Bernie Sanders Has Stuck To The Same Message For 40 Years
There are many ways to describe Bernie Sanders: a democratic socialist, an independent senator, a Democratic presidential candidate. But the best adjective may just be: consistent. No matter how you label it, Sanders' worldview is locked in.
Over 40 years, Sanders has built his political career on a very focused message about what he calls a "rigged economy."
Now he's running for president, which typically means reacting to what's happening in the world, in real time. But even in the wake of terrorist attacks by ISIS, Sanders' primary focus is still where it's been since the 1970s.
The "1 percent"
On the advantages enjoyed by the richest Americans, over the years, the numbers Sanders cites have changed. But the intensity and message have not.
It's a theme that runs through every speech Sanders gives. And over the course of a decade, the way he describes the "unfair distribution of wealth" has changed very little. In a 2005 speech on the House floor and 10 years later at his campaign kickoff rally in Burlington, Vt., this past spring, he delivered essentially the same line.
Listening to speeches and debate performances going back to 1976, another theme emerges: his concern with voter turnout.
Sanders attributes this to politicians not talking about the real issues facing the working people of America, kowtowing to corporate interests instead of helping the poor and middle class get ahead.
Their needs and struggles have been a near single-minded focus of Sanders since his earliest days in politics.
"His concerns have always been about families and their economic problems, and when people say that Bernie is consistent, that is what he's consistent about," said Huck Gutman, one of Sanders' oldest friends from Vermont.
Gutman spoke about his friend in a wide-ranging interview earlier this year, as Sanders prepared to kick off his campaign. And Gutman said the laser focus isn't just there when the cameras are rolling.
"When we talk, that's what he talks about all the time," said Gutman.
Asked if he ever tries to change the subject to something like sports, Gutman said it doesn't work.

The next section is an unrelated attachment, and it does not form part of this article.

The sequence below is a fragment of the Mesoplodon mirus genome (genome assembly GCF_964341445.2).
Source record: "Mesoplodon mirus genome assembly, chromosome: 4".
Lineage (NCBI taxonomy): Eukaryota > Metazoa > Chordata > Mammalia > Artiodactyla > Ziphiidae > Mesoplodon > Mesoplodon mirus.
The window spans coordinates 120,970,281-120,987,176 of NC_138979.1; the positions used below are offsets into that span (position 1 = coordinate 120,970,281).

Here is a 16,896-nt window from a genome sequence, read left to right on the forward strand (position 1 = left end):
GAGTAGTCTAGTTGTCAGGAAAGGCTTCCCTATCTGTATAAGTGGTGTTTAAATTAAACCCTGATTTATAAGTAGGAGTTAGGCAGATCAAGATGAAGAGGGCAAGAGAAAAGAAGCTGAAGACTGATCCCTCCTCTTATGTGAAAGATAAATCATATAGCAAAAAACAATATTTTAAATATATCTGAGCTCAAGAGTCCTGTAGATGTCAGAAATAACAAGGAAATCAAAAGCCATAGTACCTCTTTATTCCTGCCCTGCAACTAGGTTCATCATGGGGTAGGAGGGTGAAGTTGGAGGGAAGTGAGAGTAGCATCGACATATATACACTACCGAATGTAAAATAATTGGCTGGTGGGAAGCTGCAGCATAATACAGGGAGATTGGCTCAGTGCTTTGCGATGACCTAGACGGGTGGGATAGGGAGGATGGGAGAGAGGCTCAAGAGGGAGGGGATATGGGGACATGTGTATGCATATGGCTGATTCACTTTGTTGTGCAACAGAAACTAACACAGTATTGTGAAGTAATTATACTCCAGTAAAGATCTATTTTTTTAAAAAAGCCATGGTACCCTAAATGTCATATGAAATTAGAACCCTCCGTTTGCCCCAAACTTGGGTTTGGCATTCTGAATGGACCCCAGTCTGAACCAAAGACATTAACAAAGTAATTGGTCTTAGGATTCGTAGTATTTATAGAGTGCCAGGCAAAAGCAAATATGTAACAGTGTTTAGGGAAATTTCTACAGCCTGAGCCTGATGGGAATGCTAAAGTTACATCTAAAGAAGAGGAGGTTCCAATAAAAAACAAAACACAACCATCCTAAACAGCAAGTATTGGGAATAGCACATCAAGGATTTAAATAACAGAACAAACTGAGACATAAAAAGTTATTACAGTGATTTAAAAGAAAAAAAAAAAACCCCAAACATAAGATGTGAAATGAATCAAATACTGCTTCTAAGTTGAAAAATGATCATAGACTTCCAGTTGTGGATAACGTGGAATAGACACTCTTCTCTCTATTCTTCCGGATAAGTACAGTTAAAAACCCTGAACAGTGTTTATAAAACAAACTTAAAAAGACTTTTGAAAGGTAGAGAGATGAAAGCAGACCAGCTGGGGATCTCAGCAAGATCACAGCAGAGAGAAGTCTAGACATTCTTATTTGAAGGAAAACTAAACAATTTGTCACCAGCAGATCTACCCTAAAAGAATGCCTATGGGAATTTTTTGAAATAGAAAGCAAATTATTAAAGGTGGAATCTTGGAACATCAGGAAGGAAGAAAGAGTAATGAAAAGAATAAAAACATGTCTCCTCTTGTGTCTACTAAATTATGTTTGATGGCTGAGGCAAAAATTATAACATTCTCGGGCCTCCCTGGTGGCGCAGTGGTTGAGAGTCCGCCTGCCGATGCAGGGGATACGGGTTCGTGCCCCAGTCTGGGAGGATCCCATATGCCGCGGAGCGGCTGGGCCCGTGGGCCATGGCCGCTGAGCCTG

"I bring up things sometimes. It doesn't stay there very long," said Gutman. "Bernie and I go for walks every weekend. We have long talks. And it's always about economics and politics."
The question now is whether this consistency, this focus, is an asset or a problem for Sanders' candidacy. His supporters say that's one of the things they love about him. They don't want him to get distracted by the latest news.
Sanders held an event this week in a Baltimore neighborhood where riots broke out in April. His press secretary asked reporters to keep the questions to the issues the senator was there to discuss — poverty, unemployment and the criminal justice system. "Don't ask about ISIS today," said Symone Sanders, the campaign's press secretary. So, as the press conference was wrapping up, a reporter asked Bernie Sanders if there was a reason he didn't want to talk about ISIS.
"What I have said is that obviously ISIS and terrorism are a huge national issue that we've got to address, but so is poverty, so is unemployment, so is education, so is health care," said Sanders. "So is the need to protect working families. And I will, I will continue to talk about those issues."
That's what he's always done. Whether that continues to work for his presidential campaign depends on whether voters' top concern remains the economy or if it is displaced by fear of terrorism and ISIS.
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